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Introduction of evidence of a witness's prior bad acts for impeachment purposes may be introduced under the discretion of the court. The federal rules of evidence allow questions about prior bad acts of a witness to impeach credibility where, in the court's discretion, they tend to prove or disprove truthfulness. Fed. Rules Evid. 608(b). However, if the witness denies the act, it may not be proved by other evidence unless the act to be proved has some relevance to the case that is independent of its bearing on credibility.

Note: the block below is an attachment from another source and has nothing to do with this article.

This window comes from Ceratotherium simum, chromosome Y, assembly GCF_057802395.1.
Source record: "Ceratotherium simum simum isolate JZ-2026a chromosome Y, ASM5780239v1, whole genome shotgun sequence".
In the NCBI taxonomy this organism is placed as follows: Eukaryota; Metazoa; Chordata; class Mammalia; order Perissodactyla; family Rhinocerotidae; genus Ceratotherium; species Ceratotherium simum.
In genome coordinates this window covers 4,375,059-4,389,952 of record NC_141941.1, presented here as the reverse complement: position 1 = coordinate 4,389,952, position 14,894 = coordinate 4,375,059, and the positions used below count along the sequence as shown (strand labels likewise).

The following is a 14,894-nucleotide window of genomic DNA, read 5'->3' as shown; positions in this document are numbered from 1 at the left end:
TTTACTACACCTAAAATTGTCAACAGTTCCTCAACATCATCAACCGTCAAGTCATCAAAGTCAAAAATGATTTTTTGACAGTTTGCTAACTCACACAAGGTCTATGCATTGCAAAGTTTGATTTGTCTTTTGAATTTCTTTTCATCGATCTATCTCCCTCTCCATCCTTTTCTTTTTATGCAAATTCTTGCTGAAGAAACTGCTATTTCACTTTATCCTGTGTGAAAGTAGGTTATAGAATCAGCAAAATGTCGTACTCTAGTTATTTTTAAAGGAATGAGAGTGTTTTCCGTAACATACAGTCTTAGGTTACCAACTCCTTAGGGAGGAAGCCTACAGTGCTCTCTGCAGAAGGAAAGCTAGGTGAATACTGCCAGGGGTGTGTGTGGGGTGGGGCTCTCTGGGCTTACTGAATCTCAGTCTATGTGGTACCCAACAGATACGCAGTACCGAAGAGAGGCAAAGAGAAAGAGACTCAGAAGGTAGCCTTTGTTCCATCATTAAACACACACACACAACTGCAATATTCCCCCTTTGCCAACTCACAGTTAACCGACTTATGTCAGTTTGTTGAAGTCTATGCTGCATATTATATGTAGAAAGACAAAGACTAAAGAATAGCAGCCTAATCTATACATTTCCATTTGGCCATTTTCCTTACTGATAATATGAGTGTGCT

A criminal defendant may introduce opinion evidence or reputation evidence to prove that they did not commit the crime of which they are accused. However, if a criminal defendant does introduce such evidence, the prosecution may then rebut this with evidence of the defendant's bad character.